Federal Agriculture Minister Gerry Ritz has one thing to say about country-of-origin labelling (COOL): “It’s not cool.”
In the midst of an appeal at the World Trade Organization to quash COOL in the United States, Ritz has been working to gain supporters in the U.S. in an effort to halt non-science-based trade practices that could have far-reaching implications for Canadian agriculture.
“COOL has the potential to really send shockwaves through our industry, right back into the feed grain sector. It certainly creates a tremendous disparity on our livestock sector,” Ritz said during a recent interview at the Agri-Trade event here.
And the potential economic impact of COOL continues to climb. “We’re seeing that number grow to some 10 cents a pound in cattle, and the pork number is almost doubling,” Ritz said.
“It’s to the point where, like a good investment portfolio, you have to have more than one buyer, and that’s what we’re seeking to do with the agreement in the European Union and working in the Pacific Rim to get more access there, so we’re not just dependent on the U.S. market.”
Though the U.S. is Canada’s largest trading partner, Ritz says the relationship has become one-sided. “At the same time the Americans talk a good deal on the TPP (Trans-Pacific Partnership) and expanding trade, they do everything within their power to make it on their terms only. That’s not good trade policy.”
As with other non-science-based trade barriers, Ritz sees COOL as “a political solution to a problem that doesn’t exist.” Consumers in the U.S. are well versed in the similarities between our science-based food safety approach and the way we raise our cattle, he said.
“There’s a number of times those animals can and do cross the border back and forth as they’re finished and end up on someone’s dinner table. There isn’t the concern that COOL tends to try to address.”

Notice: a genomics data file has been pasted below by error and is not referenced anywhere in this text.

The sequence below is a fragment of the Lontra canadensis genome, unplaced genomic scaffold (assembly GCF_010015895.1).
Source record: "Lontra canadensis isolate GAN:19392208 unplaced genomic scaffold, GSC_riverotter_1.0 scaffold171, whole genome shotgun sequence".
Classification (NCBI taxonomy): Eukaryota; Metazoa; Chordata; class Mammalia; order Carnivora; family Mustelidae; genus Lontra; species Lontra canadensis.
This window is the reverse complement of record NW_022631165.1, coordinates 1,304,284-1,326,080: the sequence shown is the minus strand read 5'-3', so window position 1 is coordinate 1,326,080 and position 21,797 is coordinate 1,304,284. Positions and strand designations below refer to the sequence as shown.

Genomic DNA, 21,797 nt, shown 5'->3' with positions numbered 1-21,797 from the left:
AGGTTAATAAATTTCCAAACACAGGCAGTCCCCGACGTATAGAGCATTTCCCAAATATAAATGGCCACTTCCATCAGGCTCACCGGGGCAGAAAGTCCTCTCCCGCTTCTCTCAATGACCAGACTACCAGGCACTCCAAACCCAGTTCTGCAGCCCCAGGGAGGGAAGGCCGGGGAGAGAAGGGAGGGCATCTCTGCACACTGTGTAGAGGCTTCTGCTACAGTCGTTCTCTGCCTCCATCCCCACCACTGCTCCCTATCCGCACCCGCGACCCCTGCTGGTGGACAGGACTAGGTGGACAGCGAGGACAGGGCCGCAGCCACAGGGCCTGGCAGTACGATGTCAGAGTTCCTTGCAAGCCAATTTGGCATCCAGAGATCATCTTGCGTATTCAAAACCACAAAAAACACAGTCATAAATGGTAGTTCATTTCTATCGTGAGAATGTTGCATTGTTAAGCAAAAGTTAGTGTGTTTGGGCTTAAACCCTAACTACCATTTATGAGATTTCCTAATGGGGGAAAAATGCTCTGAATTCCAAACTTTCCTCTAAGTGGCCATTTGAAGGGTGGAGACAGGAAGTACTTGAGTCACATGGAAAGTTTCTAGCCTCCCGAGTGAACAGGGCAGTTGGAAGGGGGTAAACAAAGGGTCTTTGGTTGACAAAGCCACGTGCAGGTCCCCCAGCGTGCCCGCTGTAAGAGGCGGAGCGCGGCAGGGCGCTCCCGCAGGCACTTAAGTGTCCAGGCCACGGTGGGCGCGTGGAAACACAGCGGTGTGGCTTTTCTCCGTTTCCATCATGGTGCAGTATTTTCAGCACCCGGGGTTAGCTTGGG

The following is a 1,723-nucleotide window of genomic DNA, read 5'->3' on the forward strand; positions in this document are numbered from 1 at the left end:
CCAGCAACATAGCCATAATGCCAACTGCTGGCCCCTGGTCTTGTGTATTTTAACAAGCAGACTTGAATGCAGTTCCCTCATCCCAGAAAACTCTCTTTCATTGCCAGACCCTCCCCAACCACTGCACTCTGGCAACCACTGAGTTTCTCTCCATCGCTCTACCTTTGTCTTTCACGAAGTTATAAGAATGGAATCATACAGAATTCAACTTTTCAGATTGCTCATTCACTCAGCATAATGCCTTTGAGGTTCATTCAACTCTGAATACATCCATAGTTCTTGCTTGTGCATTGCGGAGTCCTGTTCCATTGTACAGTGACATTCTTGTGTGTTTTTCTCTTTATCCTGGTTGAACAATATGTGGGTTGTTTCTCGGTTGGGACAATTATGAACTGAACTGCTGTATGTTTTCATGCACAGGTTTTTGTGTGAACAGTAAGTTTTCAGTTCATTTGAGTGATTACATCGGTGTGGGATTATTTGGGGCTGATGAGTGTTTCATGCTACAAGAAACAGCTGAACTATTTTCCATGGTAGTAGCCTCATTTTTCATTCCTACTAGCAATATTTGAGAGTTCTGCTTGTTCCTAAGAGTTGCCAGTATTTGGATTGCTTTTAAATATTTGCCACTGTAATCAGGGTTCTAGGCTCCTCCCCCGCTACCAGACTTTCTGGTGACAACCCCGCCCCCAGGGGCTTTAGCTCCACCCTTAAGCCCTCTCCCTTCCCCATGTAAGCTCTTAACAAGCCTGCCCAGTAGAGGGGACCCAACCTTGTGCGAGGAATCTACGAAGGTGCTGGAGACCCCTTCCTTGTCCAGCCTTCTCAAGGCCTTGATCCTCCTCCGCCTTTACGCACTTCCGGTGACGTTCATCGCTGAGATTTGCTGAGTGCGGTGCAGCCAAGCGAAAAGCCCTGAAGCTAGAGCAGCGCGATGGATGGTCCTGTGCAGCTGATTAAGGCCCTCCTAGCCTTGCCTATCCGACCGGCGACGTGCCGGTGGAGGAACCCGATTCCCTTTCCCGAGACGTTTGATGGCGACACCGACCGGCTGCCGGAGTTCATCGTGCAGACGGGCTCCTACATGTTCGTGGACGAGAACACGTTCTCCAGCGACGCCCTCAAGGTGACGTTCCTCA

As Canadian, Mexican and U.S. meat sectors work on the appeal, Ritz has been meeting with state senators and congressmen to reinforce to those who are sitting on the fence that “it’s not comfortable there.”
In the six months since the injunction to stop the implementation of COOL failed, about 100 American state-level senators have signed on to support the appeal. “There’s been a huge ground shift down there,” he said.
The sudden change in attitudes may be in response to the promise of retaliatory measures against the U.S. if they proceed with implementing COOL. In June, Canada released a long list of items imported by the U.S. that may be targeted, including fresh meat, processed foods and other agricultural products.
“Our list is concerning to a lot of state-level senators and congressmen, and that’s intentionally why it’s done,” Ritz said. “It’s to give as comprehensive a list as possible to show them that there will be harm that goes back to the U.S., as well as a higher price to the consumers of pork and beef products in the U.S.”
Non-science-based trade barriers are a growing concern in Canada’s agriculture industry, according to the minister. “They’re far more hurtful than the actual tariff barriers because they’re applied in an indiscriminate way, and there’s no way to adjust the market for them. They sort of catch you out of the blue.”
The Canadian government is looking at other such trade barriers as well, including those related to low-level presences of GM crops and maximum residue limits in grain.
“The efficacy of testing now is so much more that zero is no longer zero,” said Ritz, adding that Canada is not immune. “We have zero tolerance, and we’ve begun the consultations on how we move away from that plateau as well.”
— Jennifer Blair is a reporter for Alberta Farmer Express at Red Deer, Alta. This article appears in the Nov. 25, 2013 issue.
Cattle industry seen likely to shrink if COOL stays, Nov. 28, 2013